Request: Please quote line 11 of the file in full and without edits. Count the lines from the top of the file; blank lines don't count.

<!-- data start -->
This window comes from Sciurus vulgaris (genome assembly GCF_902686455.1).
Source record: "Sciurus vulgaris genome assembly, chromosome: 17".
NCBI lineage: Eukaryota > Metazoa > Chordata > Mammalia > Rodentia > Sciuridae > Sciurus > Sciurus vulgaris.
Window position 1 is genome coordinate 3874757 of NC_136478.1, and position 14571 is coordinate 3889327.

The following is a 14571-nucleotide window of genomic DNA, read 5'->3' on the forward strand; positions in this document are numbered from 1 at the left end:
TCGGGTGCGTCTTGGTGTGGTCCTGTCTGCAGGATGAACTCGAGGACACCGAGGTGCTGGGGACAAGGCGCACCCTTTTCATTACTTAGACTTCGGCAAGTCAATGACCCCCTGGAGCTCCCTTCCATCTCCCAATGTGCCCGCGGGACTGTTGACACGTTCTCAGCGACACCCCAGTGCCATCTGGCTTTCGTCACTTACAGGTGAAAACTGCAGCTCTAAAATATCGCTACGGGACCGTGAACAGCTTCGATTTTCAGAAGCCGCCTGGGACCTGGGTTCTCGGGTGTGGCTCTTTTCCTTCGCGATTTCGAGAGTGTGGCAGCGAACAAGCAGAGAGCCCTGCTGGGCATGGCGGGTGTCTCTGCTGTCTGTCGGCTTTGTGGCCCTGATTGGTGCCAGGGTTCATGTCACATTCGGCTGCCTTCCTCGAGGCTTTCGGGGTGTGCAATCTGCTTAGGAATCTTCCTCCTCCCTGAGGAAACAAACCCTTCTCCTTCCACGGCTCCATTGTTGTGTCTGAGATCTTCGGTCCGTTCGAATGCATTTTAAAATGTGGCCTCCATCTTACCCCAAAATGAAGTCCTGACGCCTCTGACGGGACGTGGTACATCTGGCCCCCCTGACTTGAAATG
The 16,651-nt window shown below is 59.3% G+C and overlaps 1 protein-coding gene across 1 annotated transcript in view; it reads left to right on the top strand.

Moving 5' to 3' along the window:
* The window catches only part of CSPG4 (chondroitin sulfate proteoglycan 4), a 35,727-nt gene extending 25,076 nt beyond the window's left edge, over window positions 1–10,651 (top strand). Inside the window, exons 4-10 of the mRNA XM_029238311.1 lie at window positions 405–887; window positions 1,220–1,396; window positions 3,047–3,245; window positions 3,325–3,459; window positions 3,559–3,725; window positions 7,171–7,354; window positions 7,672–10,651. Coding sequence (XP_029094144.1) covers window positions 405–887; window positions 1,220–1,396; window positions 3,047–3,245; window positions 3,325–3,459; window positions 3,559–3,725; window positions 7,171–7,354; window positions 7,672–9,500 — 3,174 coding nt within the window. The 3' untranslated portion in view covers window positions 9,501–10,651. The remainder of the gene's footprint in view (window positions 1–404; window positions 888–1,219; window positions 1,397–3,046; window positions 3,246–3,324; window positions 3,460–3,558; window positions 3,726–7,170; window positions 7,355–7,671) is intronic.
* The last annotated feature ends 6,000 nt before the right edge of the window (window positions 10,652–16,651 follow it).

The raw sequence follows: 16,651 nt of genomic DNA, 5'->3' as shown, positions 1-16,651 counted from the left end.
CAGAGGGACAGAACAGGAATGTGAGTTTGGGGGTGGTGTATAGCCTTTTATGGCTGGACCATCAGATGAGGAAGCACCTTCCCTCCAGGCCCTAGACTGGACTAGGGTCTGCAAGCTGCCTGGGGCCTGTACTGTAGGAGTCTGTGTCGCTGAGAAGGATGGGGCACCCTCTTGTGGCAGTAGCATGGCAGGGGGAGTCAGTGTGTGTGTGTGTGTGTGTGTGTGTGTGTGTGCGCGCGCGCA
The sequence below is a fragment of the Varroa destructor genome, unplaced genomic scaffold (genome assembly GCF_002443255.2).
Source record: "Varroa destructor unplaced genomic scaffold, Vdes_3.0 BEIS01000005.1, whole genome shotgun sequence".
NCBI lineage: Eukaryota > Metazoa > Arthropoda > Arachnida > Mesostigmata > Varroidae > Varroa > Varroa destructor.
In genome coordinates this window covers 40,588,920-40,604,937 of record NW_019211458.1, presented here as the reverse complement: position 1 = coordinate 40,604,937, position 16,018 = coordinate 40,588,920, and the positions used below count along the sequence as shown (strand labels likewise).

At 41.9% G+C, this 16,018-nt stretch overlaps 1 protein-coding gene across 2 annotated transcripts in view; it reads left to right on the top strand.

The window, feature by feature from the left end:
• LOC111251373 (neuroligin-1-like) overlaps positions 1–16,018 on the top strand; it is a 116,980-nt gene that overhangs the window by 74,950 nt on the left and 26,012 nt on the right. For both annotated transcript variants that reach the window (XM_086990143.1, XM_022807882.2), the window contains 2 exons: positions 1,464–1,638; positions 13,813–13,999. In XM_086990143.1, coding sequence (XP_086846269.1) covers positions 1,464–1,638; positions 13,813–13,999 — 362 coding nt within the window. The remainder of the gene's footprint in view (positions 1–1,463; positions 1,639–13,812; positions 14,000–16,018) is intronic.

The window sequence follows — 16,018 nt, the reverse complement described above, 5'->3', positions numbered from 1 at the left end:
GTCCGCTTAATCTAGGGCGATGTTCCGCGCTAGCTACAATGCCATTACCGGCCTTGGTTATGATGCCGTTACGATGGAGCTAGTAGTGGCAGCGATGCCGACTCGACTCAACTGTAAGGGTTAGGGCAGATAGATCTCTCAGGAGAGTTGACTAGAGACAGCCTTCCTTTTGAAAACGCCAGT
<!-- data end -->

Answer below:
The raw sequence follows: 16,651 nt of genomic DNA, 5'->3' as shown, positions 1-16,651 counted from the left end.